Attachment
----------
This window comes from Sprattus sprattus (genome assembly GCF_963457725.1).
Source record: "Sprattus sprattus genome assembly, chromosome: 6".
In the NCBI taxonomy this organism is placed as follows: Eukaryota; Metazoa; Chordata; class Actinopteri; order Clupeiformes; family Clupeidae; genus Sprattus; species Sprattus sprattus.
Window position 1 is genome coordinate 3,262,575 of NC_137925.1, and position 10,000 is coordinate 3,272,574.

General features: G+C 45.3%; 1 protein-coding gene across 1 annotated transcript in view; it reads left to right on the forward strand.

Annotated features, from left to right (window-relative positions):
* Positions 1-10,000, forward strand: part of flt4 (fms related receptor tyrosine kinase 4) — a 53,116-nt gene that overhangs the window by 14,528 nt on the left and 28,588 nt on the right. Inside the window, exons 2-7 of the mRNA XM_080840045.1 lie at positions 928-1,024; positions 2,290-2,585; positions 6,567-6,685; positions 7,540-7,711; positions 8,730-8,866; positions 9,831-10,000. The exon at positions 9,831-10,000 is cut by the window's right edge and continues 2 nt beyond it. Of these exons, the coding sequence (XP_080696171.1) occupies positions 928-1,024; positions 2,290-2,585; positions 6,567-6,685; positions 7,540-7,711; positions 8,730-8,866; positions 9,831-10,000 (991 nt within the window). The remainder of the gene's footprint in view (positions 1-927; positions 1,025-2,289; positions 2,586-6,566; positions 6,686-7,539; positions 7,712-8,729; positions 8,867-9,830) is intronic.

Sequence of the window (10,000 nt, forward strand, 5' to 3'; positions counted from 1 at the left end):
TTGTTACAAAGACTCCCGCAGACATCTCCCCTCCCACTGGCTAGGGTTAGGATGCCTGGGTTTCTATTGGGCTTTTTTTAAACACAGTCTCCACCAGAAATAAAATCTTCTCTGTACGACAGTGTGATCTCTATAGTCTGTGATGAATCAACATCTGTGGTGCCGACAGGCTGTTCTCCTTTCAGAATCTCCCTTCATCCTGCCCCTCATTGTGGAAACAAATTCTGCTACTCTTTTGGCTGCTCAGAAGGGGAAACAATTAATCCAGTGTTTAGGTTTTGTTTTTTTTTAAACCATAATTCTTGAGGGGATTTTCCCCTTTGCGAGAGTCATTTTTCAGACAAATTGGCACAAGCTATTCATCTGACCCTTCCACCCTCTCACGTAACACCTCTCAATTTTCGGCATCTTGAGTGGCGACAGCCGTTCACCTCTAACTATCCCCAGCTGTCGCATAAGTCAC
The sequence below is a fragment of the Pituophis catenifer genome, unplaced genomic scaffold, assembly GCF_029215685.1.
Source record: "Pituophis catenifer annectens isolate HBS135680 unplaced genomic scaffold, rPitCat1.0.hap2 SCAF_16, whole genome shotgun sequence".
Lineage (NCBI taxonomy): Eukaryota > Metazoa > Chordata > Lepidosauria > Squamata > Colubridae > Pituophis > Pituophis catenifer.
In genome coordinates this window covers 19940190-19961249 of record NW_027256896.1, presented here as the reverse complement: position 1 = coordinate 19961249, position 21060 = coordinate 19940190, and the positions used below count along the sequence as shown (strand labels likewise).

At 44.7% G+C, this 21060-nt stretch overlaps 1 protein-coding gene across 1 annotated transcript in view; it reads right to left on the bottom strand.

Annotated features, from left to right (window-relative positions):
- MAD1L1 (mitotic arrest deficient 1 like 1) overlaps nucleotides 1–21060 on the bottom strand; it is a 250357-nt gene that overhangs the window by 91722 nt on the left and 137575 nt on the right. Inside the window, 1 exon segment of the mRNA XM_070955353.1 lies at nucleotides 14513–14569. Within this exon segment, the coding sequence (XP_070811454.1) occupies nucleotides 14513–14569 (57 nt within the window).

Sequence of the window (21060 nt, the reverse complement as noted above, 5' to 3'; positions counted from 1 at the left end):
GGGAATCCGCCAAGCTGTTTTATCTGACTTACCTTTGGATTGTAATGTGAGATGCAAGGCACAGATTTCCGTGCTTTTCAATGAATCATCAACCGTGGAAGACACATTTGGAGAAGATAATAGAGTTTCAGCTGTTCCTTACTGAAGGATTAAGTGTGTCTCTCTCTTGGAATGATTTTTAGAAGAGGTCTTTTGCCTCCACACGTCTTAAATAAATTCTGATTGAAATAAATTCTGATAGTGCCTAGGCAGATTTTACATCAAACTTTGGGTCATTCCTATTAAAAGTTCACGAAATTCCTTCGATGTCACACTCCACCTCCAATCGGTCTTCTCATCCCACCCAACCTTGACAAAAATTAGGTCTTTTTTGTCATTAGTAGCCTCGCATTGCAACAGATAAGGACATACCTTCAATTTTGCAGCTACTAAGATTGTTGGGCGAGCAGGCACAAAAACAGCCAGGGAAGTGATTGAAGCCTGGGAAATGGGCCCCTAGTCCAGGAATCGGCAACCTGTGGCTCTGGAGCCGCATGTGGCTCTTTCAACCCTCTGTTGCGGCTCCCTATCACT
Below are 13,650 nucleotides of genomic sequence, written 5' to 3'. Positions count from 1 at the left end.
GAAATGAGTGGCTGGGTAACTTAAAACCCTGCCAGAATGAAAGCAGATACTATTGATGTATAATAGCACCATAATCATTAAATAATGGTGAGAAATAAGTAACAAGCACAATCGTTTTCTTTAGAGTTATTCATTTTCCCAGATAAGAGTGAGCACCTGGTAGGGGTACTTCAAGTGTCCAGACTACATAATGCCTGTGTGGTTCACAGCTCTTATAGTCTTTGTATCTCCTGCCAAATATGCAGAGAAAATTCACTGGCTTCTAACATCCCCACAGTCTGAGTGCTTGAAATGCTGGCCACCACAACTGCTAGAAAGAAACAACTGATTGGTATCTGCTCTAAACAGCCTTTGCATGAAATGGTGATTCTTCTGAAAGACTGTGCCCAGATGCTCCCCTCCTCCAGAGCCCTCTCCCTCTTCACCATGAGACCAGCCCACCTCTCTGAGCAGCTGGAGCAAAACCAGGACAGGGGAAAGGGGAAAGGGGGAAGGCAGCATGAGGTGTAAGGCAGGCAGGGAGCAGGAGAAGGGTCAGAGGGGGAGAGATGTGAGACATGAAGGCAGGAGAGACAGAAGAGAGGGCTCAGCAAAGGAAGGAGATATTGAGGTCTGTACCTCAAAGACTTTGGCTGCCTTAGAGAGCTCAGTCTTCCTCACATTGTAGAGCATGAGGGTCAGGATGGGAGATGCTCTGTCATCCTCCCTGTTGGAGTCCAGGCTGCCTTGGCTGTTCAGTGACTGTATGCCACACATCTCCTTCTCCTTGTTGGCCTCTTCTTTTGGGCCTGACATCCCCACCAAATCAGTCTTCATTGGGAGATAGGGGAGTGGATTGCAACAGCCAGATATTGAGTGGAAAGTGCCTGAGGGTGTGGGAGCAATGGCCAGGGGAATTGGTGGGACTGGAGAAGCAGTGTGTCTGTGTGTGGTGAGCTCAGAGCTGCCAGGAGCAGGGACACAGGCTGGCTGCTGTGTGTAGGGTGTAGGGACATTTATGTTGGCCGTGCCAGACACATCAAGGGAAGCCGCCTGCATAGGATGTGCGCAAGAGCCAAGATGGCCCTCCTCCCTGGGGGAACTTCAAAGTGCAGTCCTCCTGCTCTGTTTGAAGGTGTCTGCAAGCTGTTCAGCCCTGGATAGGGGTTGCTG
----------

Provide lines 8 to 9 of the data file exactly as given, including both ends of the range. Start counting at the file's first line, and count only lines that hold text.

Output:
Sequence of the window (10,000 nt, forward strand, 5' to 3'; positions counted from 1 at the left end):
TTGTTACAAAGACTCCCGCAGACATCTCCCCTCCCACTGGCTAGGGTTAGGATGCCTGGGTTTCTATTGGGCTTTTTTTAAACACAGTCTCCACCAGAAATAAAATCTTCTCTGTACGACAGTGTGATCTCTATAGTCTGTGATGAATCAACATCTGTGGTGCCGACAGGCTGTTCTCCTTTCAGAATCTCCCTTCATCCTGCCCCTCATTGTGGAAACAAATTCTGCTACTCTTTTGGCTGCTCAGAAGGGGAAACAATTAATCCAGTGTTTAGGTTTTGTTTTTTTTTAAACCATAATTCTTGAGGGGATTTTCCCCTTTGCGAGAGTCATTTTTCAGACAAATTGGCACAAGCTATTCATCTGACCCTTCCACCCTCTCACGTAACACCTCTCAATTTTCGGCATCTTGAGTGGCGACAGCCGTTCACCTCTAACTATCCCCAGCTGTCGCATAAGTCAC